OREGON WATER TOWER BEING PRESERVED AND FOOD PANTRY GETS A NEW HOME – Randy Glysch set out to preserve the historic water tower and pump house in this village’s downtown. He had no idea it would lead to a new food pantry. The serendipity, thanks to an anonymous donor, means a more-than-100-foot-tall calling card dubbed “Tin Man” will remain and, in the fall, volunteers and those in need of food will no longer be crammed into a 1,200-square-foot unheated storage unit. Instead, they’ll have a 4,200-square-foot facility with not only heat but coolers, freezers, bathrooms, a waiting area, community room and plenty of shelves for boxes of cereal, bags of rice, cans of soup and other staples. A water tower and pump house have been fixtures in the community since 1899. The original water tower was constructed of wood for just more than $3,000 and held 15,000 gallons of water. The tower and tank were replaced in 1921 with what is referred to as “The Tin Man,” a steel tower and tank that holds 30,000 gallons of water and rises 100 feet above the village’s downtown, which is also home to a World War I monument erected in 1920 by a team of six horses and dozens of men. http://host.madison.com/wsj/news/local/oregon-water-tower-being-preserved-and-food-pantry-gets-a/article_0f6e5dc1-6a67-5458-a6db-738fce0e8c98.html?utm_medium=social&utm_source=email&utm_campaign=user-share

WISCONSIN LAWMAKERS PUSH DEPARTMENT OF NATURAL RESOURCES CHIEF TO KEEP POPULAR MAGAZINE – Republican and Democratic lawmakers say they are fielding an onslaught of complaints about plans by the Department of Natural Resources to pull the plug on its venerable natural resources magazine. Legislators on the budget committee told DNR Secretary Cathy Stepp Thursday they believed the decision to cease publication of the magazine was shortsighted and takes away an important tool for the agency to communicate to the public. Wisconsin Natural Resources magazine, which is self-supporting with a circulation of more than 82,000, is expected to stop publishing next February. Since the announcement, the department has been flooded with new subscription requests. http://www.jsonline.com/story/news/politics/2017/03/30/wisconsin-lawmakers-push-department-natural-resources-chief-keep-popular-magazine/99829600/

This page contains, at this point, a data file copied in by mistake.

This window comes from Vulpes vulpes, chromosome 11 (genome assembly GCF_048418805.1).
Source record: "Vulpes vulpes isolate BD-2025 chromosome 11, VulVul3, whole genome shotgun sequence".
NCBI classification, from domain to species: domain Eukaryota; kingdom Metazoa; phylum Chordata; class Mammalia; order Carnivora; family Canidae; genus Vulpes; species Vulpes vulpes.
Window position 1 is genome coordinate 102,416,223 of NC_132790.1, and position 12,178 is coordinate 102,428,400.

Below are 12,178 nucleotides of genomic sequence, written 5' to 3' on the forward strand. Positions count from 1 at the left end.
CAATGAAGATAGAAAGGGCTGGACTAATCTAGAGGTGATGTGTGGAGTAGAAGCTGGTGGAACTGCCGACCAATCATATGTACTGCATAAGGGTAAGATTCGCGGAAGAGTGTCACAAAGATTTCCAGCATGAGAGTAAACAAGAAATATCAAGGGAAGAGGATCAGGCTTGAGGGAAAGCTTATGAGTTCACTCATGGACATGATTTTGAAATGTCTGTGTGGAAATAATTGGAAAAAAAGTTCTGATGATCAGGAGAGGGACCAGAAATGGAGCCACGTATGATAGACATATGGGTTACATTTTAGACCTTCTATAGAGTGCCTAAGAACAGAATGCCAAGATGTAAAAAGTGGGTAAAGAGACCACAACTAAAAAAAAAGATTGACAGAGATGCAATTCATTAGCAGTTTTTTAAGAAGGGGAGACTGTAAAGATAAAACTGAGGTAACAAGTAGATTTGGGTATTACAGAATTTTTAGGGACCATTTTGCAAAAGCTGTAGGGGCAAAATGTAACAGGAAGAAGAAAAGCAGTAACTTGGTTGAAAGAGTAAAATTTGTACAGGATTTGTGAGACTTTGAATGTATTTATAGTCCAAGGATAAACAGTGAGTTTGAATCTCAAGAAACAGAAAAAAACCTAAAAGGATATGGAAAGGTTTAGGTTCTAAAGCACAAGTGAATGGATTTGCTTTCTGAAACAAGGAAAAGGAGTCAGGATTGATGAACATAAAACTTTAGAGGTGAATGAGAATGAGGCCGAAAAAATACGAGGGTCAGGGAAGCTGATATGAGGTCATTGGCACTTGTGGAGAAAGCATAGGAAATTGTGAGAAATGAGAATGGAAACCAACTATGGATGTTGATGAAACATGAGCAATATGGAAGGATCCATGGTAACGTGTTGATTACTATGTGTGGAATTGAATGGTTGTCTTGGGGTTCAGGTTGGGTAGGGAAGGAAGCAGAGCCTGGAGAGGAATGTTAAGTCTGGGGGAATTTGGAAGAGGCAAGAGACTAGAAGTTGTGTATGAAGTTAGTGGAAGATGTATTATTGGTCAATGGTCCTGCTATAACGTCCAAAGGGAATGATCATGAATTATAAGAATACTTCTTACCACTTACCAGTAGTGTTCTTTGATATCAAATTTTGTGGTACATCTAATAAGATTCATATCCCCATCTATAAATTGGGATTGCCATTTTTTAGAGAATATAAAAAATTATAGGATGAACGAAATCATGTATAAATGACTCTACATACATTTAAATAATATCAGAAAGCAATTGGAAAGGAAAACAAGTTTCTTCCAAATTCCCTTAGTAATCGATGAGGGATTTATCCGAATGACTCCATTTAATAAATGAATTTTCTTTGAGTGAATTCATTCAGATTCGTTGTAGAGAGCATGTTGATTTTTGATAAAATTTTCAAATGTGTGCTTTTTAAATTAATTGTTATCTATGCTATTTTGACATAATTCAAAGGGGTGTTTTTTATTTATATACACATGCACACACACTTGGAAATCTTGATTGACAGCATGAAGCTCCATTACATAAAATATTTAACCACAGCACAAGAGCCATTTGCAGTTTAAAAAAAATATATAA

DNR’S CATHY STEPP DEFENDS HER RECORD ON CLIMATE CHANGE AND POLLUTION – Wisconsin Department of Natural Resources secretary Cathy Stepp defended her agency’s record on climate change and environmental protection during a legislative hearing Thursday on Gov. Scott Walker’s proposed 2017-19 budget. The department is making progress fixing shortcomings in enforcement of water quality laws by reallocating employees, so legislators don’t need to be concerned that Walker’s plan calls for further cuts in agency staff, Stepp told members of the Joint Finance Committee. But Democratic lawmakers pointed to dwindling financial penalties faced by polluters in recent years, and they scoffed when Stepp denied that insufficient staffing or leniency was behind the decrease. Stepp said since Walker appointed her in 2011 she has brought customer-friendly private-sector principles at the agency. Now, instead of fearing the department, business operators view it as “a safe space” where they seek advice that helps them comply with regulations and avoid environmental violations. http://host.madison.com/wsj/news/local/govt-and-politics/dnr-s-cathy-stepp-defends-her-record-on-climate-change/article_44e00707-2db1-599e-bd41-efdc15c802f1.html?utm_medium=social&utm_source=email&utm_campaign=user-share

QUOTE– “Democracy cannot succeed unless those who express their choice are prepared to choose wisely.”-  Franklin D. Roosevelt

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David Lawrence
WRWA Executive Director
(715) 344-7778
dlawrence@wrwa.org
www.wrwa.org